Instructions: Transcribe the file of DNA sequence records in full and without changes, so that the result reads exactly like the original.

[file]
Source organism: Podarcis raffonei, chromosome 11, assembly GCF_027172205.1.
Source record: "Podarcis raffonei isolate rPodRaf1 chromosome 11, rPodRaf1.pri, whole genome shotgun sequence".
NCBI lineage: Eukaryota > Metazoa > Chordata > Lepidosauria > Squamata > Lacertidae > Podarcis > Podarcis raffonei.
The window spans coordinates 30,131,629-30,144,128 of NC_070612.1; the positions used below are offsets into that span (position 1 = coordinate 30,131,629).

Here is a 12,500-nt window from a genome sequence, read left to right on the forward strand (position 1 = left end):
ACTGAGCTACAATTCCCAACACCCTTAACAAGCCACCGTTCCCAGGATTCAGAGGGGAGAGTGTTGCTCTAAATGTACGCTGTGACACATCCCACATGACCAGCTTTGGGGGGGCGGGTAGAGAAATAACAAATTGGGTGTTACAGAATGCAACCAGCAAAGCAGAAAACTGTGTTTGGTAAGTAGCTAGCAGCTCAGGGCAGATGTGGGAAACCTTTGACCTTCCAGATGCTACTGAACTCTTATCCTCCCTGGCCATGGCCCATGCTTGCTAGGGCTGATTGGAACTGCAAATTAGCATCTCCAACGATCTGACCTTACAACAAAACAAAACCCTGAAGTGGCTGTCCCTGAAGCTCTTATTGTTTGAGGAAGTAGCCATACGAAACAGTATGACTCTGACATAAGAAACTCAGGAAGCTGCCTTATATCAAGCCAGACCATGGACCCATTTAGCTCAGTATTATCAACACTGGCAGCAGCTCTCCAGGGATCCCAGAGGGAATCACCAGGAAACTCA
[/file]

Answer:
Source organism: Podarcis raffonei, chromosome 11, assembly GCF_027172205.1.
Source record: "Podarcis raffonei isolate rPodRaf1 chromosome 11, rPodRaf1.pri, whole genome shotgun sequence".
NCBI lineage: Eukaryota > Metazoa > Chordata > Lepidosauria > Squamata > Lacertidae > Podarcis > Podarcis raffonei.
The window spans coordinates 30,131,629-30,144,128 of NC_070612.1; the positions used below are offsets into that span (position 1 = coordinate 30,131,629).

Here is a 12,500-nt window from a genome sequence, read left to right on the forward strand (position 1 = left end):
ACTGAGCTACAATTCCCAACACCCTTAACAAGCCACCGTTCCCAGGATTCAGAGGGGAGAGTGTTGCTCTAAATGTACGCTGTGACACATCCCACATGACCAGCTTTGGGGGGGCGGGTAGAGAAATAACAAATTGGGTGTTACAGAATGCAACCAGCAAAGCAGAAAACTGTGTTTGGTAAGTAGCTAGCAGCTCAGGGCAGATGTGGGAAACCTTTGACCTTCCAGATGCTACTGAACTCTTATCCTCCCTGGCCATGGCCCATGCTTGCTAGGGCTGATTGGAACTGCAAATTAGCATCTCCAACGATCTGACCTTACAACAAAACAAAACCCTGAAGTGGCTGTCCCTGAAGCTCTTATTGTTTGAGGAAGTAGCCATACGAAACAGTATGACTCTGACATAAGAAACTCAGGAAGCTGCCTTATATCAAGCCAGACCATGGACCCATTTAGCTCAGTATTATCAACACTGGCAGCAGCTCTCCAGGGATCCCAGAGGGAATCACCAGGAAACTCA